Revelation 8:13 announced that three woes would fall on those who live on the earth. The fifth trumpet followed. Now in Revelation 9:12 we learn that the first woe has "gone away"--it is now past. Since a similar announcement occurs in Revelation 11:14, after the sixth trumpet, it seems clear that the three woes of Revelation 8:13 are the fifth, sixth, and seventh trumpets.
I received a major reality check about 15 years ago when I heard a particular preacher for the first time. He had an incredible impact on me. Whenever he spoke, my heart would burn within me. It was as if he could read my soul. But he was neither a prophet nor a mind reader, a point he made extremely clear. He was just an ordinary Christian speaking from the heart. And yet his words had prophetic power.
What was it that made his preaching so powerful? Ninety percent of his illustrations came from his own personal experience. And when he did speak from his own experience, he almost always talked about his failures and not his successes. That led me to think about my own sermons. When I gave illustrations from my own life, I always talked about my successes and almost never about my failures. It was a total reality check. I came to realize that I was using the pulpit to polish my image.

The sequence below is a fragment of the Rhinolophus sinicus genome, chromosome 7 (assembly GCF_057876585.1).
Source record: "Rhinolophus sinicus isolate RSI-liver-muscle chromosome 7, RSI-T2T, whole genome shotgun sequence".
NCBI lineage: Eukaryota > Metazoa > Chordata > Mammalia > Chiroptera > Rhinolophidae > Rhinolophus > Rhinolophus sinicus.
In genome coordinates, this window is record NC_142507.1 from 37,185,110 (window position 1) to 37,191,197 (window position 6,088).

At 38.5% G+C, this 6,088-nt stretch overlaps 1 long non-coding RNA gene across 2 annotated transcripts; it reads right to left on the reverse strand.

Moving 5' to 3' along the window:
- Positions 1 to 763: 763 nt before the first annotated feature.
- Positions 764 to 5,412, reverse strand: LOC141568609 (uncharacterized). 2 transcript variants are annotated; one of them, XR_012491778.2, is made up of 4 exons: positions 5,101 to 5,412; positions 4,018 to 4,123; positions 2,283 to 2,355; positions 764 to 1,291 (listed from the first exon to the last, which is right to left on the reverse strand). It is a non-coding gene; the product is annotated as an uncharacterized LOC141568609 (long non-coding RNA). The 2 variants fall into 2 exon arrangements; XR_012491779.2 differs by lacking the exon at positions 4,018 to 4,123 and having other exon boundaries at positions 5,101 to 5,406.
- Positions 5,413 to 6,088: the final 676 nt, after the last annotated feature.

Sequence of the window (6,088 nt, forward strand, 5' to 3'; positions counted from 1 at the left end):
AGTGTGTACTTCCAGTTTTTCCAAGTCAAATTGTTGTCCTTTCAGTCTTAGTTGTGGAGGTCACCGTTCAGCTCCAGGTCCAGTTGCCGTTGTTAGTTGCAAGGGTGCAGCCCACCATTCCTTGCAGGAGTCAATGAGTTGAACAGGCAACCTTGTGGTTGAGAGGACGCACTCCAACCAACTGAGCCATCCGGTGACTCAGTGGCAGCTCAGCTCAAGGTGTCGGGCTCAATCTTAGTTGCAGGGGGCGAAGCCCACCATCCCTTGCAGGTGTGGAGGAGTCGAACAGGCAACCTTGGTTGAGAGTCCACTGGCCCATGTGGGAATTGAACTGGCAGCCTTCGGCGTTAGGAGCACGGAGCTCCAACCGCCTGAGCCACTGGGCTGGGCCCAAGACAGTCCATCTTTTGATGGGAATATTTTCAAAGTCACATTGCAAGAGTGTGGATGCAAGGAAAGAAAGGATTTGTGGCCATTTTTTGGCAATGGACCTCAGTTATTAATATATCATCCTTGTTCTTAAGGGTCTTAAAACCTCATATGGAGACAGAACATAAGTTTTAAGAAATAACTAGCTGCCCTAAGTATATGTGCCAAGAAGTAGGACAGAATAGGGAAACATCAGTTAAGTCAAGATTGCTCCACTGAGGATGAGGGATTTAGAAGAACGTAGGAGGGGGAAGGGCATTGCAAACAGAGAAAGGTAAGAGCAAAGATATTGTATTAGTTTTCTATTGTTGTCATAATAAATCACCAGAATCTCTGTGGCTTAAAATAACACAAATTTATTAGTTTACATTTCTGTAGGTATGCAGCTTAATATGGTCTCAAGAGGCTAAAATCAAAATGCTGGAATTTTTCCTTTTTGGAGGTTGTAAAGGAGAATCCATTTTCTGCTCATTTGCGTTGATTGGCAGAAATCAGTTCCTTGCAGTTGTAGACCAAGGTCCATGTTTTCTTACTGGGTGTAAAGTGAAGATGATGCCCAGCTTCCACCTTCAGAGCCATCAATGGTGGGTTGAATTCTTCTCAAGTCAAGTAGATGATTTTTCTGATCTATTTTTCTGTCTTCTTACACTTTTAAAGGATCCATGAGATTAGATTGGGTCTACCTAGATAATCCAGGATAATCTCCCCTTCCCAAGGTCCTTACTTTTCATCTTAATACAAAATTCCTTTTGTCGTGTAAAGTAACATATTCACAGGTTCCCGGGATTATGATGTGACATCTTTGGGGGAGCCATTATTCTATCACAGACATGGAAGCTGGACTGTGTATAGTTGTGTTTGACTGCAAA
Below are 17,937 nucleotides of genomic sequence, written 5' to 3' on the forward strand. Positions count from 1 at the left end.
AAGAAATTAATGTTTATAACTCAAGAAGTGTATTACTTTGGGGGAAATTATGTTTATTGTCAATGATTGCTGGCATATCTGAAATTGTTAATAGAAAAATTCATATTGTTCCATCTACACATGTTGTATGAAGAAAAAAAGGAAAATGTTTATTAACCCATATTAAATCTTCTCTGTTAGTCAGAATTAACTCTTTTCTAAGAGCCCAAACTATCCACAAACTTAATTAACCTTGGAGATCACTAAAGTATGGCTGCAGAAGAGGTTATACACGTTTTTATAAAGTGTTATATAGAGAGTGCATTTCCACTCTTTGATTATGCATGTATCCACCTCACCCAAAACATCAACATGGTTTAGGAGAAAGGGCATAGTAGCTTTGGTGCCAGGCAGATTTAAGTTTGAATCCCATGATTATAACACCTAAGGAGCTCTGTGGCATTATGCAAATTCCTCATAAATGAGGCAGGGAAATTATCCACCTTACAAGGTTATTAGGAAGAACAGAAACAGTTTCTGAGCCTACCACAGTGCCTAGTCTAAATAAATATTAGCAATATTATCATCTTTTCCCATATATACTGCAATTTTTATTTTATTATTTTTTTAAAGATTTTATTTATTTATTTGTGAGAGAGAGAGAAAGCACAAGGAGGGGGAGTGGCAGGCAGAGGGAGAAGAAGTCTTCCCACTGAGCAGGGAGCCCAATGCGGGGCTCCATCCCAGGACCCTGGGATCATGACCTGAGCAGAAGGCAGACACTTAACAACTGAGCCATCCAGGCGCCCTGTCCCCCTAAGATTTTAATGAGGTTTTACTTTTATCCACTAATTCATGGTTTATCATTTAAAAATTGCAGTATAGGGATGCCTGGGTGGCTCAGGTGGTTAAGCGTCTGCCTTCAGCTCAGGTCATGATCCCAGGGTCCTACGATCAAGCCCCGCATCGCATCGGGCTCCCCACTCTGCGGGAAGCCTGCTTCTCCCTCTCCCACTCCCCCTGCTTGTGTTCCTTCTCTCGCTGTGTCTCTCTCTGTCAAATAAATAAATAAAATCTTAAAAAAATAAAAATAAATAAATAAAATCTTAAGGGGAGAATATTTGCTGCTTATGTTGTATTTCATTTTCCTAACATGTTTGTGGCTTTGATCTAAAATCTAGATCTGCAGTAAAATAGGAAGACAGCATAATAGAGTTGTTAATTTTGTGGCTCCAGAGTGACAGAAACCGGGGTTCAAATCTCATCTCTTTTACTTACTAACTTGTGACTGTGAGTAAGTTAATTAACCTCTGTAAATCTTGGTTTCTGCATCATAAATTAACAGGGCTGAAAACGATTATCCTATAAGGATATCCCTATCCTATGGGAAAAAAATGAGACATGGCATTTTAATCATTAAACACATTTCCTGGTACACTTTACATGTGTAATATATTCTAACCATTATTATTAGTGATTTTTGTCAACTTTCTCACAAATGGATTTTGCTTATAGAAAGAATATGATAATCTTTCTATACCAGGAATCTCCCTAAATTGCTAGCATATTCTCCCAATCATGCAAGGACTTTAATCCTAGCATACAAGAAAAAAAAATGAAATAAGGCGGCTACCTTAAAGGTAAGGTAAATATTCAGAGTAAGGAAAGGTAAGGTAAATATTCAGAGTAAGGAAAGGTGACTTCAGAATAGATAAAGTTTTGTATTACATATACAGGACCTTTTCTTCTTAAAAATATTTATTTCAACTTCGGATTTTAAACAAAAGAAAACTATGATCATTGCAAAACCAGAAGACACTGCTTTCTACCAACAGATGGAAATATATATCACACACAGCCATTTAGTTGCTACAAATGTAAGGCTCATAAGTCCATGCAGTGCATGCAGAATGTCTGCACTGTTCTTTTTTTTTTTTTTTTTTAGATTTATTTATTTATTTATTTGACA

The church I serve also received a major check some time ago. Trying to understand better how to reach the lost, we learned that Hispanic congregations in southern California were doubling in numbers every three years or so. Assuming that they must be doing something the rest of us weren't, we wanted to apply those strategies to the broader situation in the United States. But investigation revealed a startling discovery. During a 10-year period not a single third-or fourth-generation (in America) Hispanic was baptized. Growth was there, but only immigrants and their children were baptized. It was clear that the success among Hispanics was not transferable to the mainstream situation in the United States.
Each part of the Bible is useful for teaching (2 Tim. 3:16), but different passages apply to different circumstances. Passages such as the fifth and sixth trumpets do not particularly comfort the bereaved or encourage the lonely. But they are quite useful for shaking people out of their complacency. These trumpets provide a reality check. They summon us to face the illusions that relative prosperity can bring. We can all benefit from a reality check.
Lord, I find that I fall so easily into the trap of complacency. Although I prefer for life to be peaceful, I need a serious reality check every so often. When it comes, give me the courage to learn and not to resist.